The Roman, Pliny (23 BC), studied ornamental and wild-growing plants based on their utility citing them as a source of food for both bees and man, as well as their potential medicinal uses. Even earlier, Virgil had described 164 plants including vetch and lupine in 50 BC. In 50 AD, the Greek, Dioscorides, known today as the “Father of Medicinal Botany” described 650 different species.

The Medieval Herbalists.

While the early Middle Ages produced little in the way of scientific plant content, Christian monasteries did preserve the works of antiquity which was later expanded upon by the so-called Herbalists. In 1530 Jacob Brunfels published the Herbarium Vical Eicones. In 1542 Leonhart Fuchs wrote his famous herbal, De Historia Stirpium.

Lupine

In 1597 John Gerard published his famous Herbal of Generall Historie of Plants. And in 1624 Gaspard Bauhin published his Pinax Theatri Bonanici which classified about 6,000 species including hundreds of wildflowers using the concept of genus and species later formalized by Linnaeus, the brilliant Swedish botanist who organized it all.

Click here to read “How Wildflowers Got Their Names” which explains the naming system we use today, organized by Linnaeus.

The 17th through 19th centuries saw the rapid expansion of botany which was consistent with a period of exploration and scientific development. The 1700’s witnessed the classification system of Linnaeus, and exchanges of plant specimens from the Americas to Europe through the travels of now-famous plant explorers such as Mark Catesby, who like many others, created exquisite drawings of the plants (and animals) he encountered. In the 1800’s Lewis and Clark traveled the North American continent carefully noting its wild flora while Charles Darwin collected an enormous number of plants and published his Origin of the Species in 1859. Gregor Mendel introduced the science of genetics in 1866. Many of these botanical pioneers, including Lewis, Clark, and Darwin have their names immortalized in the botanical names of plants today.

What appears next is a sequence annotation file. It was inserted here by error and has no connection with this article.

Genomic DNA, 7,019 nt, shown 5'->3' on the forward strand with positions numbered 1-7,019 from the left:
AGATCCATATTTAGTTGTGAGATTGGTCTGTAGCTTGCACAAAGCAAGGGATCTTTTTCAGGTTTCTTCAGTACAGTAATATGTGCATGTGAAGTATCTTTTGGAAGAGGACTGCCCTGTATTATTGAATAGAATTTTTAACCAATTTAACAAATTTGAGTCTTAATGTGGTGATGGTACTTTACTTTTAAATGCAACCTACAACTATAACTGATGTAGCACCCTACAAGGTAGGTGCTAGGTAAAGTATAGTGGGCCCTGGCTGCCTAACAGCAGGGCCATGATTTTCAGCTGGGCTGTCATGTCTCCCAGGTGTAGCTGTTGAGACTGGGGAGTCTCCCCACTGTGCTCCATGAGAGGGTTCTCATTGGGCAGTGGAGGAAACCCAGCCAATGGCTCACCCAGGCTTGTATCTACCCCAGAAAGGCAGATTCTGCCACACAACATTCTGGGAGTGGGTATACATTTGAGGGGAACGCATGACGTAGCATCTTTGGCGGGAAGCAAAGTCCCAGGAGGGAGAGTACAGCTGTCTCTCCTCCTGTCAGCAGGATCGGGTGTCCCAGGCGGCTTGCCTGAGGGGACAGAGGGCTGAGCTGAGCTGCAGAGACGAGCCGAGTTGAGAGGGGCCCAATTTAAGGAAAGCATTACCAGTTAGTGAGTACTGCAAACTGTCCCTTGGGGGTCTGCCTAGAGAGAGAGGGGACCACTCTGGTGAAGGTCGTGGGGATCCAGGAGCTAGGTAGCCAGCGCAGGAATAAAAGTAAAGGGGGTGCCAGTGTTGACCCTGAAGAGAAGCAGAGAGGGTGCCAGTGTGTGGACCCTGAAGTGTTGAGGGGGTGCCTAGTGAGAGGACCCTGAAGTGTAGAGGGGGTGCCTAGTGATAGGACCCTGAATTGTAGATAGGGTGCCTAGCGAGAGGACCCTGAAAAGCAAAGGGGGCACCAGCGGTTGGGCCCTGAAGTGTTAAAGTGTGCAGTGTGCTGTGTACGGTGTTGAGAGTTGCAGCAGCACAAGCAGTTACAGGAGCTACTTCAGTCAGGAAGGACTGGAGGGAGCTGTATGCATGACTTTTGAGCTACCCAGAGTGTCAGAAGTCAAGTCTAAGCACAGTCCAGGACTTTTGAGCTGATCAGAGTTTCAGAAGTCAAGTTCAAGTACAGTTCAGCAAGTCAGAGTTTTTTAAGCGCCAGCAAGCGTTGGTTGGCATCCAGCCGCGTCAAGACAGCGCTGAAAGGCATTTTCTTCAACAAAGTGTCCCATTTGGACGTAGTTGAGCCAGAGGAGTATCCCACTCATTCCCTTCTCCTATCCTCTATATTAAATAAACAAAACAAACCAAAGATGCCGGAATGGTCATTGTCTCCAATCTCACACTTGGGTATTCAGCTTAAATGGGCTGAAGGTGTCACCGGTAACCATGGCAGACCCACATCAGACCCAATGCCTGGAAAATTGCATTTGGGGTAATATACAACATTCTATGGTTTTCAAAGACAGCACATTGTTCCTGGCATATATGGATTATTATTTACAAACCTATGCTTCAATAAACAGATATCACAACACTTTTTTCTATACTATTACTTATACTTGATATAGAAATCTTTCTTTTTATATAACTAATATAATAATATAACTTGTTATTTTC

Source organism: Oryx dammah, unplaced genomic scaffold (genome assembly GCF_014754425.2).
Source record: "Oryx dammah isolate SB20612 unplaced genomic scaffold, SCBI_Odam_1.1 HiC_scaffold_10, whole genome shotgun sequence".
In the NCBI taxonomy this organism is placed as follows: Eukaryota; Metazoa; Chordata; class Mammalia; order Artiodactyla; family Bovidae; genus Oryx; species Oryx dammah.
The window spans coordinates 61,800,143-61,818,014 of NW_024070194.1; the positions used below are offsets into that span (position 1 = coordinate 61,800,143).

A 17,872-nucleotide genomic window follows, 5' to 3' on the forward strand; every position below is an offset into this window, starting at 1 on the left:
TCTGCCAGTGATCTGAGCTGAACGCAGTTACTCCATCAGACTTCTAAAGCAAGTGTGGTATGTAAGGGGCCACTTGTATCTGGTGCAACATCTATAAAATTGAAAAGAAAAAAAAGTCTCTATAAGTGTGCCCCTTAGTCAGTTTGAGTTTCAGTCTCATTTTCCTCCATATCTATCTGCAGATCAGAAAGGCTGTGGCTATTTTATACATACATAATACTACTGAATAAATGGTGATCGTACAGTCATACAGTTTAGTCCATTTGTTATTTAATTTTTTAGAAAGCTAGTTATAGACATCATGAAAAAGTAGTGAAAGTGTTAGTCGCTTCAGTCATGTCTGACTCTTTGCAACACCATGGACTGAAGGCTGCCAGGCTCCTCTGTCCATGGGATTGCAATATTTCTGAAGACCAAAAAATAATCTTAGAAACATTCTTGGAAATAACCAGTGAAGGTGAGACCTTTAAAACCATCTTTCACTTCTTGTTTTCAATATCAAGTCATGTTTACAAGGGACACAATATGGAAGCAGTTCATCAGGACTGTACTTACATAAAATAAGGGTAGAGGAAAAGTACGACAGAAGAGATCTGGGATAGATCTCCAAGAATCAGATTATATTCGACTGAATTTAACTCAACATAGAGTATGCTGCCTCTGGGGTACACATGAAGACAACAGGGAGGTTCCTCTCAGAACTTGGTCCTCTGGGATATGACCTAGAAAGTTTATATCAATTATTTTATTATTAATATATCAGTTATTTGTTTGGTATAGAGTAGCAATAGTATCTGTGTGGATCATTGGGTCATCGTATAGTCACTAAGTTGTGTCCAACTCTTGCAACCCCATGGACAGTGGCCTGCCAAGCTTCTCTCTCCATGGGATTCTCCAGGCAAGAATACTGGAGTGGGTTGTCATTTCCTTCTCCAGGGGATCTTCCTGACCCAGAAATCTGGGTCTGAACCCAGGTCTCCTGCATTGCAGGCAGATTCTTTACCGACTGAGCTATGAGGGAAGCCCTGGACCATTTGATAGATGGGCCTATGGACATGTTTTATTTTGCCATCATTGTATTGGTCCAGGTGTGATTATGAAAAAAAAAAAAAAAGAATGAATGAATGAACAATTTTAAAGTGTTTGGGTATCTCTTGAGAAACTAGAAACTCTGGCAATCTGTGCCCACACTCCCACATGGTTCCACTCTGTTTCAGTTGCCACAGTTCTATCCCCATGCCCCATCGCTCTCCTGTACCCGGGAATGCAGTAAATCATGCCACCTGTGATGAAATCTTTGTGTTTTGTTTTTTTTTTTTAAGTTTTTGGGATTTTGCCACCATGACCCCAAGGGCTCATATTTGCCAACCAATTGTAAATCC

The modern English/American fascination with wildflowers

as garden subjects really began in England with a few 19th Century gentlemen and gentlewomen, the most famous of which was surely Vita Sackville-West. These privileged people, quite accustomed to formalized flower beds tended by staffs of servants, became more and more interested in “natural” gardens, and the flowers that went with them. Gertrude Jekyll, the most famous English garden writer of the time, began cultivating what she called “flowering incidents” in her woodland and meadows. In involved either encouraging wildflowers she found “in situ”, or creating new colonies by planting them in a naturalized manner.

Today’s wildflower seed mixtures and the fascination with wildflower gardening is directly descended from these early English gardening innovators who recognized the flowers of the wild as perhaps the most wonderful and beautiful flowers of them all.